Explaining natural wonders (Animals)

by David Turell @, Saturday, March 26, 2016, 14:37 (1119 days ago) @ dhw


DAVID: You are correct in that the word 'saltation' is agreed upon, but my interpretation of saltation is different than yours. For me saltation is the arrival of a fully functional organism/ species with no need for natural selection to act. In Darwin-speak NS acts upon variations and chooses/judges which is best. Vast difference.

dhw: I'm not sure what you mean by “the arrival”. I would define a saltation as a sudden major change from one generation of an organism to the next. (Please give me your definition if different.) There may well be times when it is difficult to distinguish between a saltation and a variation, but if you believe in common descent, every saltation - just like every variation - must take place in an existing, functioning organism.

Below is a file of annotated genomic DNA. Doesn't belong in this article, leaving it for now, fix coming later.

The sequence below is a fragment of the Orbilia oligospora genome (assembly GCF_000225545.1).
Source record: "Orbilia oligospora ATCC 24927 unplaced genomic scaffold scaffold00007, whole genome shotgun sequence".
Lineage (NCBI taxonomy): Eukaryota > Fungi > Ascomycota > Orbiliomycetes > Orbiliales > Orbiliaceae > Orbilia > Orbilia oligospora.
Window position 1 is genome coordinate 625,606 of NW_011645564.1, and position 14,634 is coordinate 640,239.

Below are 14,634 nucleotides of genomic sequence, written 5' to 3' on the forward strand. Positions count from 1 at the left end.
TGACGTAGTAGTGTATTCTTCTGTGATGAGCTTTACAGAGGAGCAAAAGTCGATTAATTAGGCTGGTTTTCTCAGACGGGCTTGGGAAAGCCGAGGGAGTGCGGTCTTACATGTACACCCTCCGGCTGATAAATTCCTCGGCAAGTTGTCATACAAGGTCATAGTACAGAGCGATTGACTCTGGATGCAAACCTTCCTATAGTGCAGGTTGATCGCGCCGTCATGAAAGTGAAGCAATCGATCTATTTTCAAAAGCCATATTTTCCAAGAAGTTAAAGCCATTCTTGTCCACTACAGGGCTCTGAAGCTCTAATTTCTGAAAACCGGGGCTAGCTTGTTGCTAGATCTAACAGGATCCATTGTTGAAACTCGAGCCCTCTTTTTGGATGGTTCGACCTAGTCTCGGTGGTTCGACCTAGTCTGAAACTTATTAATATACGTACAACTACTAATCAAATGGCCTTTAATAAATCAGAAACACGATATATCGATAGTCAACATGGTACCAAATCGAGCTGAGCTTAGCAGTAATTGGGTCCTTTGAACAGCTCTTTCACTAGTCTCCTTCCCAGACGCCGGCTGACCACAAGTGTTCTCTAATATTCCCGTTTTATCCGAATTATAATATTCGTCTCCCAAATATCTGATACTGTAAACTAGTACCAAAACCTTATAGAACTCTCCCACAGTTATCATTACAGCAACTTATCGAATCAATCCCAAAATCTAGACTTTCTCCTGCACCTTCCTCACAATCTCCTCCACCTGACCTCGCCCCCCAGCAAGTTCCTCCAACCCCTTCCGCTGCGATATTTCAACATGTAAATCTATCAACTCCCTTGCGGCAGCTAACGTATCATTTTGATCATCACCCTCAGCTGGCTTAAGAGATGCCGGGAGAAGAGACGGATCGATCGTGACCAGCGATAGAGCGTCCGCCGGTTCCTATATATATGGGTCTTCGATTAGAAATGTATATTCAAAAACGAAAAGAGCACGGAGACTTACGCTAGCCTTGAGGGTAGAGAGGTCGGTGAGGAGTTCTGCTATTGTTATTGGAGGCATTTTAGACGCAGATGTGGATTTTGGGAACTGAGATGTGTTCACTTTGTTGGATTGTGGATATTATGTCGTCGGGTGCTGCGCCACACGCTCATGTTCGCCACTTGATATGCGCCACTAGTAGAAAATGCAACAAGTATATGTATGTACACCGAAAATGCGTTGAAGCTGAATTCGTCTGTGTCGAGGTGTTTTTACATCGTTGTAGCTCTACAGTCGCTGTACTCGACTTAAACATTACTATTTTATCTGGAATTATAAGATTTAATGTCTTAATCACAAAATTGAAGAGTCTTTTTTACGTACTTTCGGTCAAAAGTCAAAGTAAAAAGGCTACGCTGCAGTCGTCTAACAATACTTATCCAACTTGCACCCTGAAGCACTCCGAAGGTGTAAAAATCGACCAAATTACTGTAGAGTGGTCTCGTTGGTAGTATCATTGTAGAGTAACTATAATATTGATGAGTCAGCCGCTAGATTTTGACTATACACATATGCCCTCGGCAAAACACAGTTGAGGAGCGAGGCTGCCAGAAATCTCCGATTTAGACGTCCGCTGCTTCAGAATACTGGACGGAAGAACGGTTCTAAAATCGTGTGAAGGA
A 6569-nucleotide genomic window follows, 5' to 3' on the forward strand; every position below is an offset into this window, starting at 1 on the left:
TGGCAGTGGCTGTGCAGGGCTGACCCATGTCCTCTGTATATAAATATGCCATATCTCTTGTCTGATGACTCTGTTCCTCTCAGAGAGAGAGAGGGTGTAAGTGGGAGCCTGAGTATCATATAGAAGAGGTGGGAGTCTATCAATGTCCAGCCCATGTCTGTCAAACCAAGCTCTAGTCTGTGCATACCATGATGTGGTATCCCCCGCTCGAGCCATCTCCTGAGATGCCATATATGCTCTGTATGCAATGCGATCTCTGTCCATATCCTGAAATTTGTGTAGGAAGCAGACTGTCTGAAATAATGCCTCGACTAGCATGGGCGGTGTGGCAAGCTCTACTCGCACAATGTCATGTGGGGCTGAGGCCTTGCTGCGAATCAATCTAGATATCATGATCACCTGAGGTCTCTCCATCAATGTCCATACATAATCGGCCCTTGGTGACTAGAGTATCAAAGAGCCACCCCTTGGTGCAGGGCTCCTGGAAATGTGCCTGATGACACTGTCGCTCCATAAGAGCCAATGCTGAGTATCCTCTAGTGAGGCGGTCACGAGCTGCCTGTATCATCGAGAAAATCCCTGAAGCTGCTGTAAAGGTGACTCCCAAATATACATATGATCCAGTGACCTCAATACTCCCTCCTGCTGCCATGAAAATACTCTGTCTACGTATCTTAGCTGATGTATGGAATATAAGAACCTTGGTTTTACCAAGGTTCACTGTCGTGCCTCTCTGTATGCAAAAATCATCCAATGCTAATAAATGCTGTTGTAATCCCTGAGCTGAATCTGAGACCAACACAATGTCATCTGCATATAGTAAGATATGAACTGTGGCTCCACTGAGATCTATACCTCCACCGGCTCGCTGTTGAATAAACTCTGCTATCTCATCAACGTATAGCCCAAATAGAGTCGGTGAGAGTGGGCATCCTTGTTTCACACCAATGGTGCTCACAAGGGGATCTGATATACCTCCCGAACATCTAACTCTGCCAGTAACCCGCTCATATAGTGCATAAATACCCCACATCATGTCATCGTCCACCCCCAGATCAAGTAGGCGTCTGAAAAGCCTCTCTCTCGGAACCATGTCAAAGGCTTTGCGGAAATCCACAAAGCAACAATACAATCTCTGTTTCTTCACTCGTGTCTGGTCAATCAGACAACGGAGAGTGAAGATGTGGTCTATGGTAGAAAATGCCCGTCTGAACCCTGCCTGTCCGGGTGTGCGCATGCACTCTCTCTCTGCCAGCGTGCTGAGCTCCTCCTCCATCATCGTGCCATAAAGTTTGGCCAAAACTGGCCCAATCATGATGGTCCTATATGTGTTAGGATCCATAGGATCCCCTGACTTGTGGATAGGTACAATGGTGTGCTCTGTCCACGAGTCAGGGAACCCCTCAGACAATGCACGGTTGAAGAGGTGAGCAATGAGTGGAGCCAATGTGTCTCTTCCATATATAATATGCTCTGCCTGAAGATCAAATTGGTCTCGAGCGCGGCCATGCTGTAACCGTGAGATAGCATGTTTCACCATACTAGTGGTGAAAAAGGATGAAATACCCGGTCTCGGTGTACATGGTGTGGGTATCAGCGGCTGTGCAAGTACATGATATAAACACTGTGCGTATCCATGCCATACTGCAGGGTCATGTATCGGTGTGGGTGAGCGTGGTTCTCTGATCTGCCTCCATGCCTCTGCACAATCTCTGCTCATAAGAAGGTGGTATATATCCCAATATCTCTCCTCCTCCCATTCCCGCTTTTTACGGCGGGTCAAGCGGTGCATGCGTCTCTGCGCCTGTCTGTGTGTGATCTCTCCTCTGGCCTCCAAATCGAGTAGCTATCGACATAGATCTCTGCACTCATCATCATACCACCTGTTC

I think you are correct and I will alter my statement above. Saltation is a major change in an existing species, a disconnect from the past, never a simple variation. It may occur in the same species, or be so different, it is the creation of a new species. Punctuated equilibrium was an attempt to theorize about this. Gould made a major point of all the 'jumps' in the evolutionary bush. It is a term for sudden speciation but does not explain it.


dhw: I hadn't realized that Darwin's commitment to gradualism was already under fire, even from his close friend Huxley!

Doesn't surprise me. Darwin was not instantly accepted as he is today.


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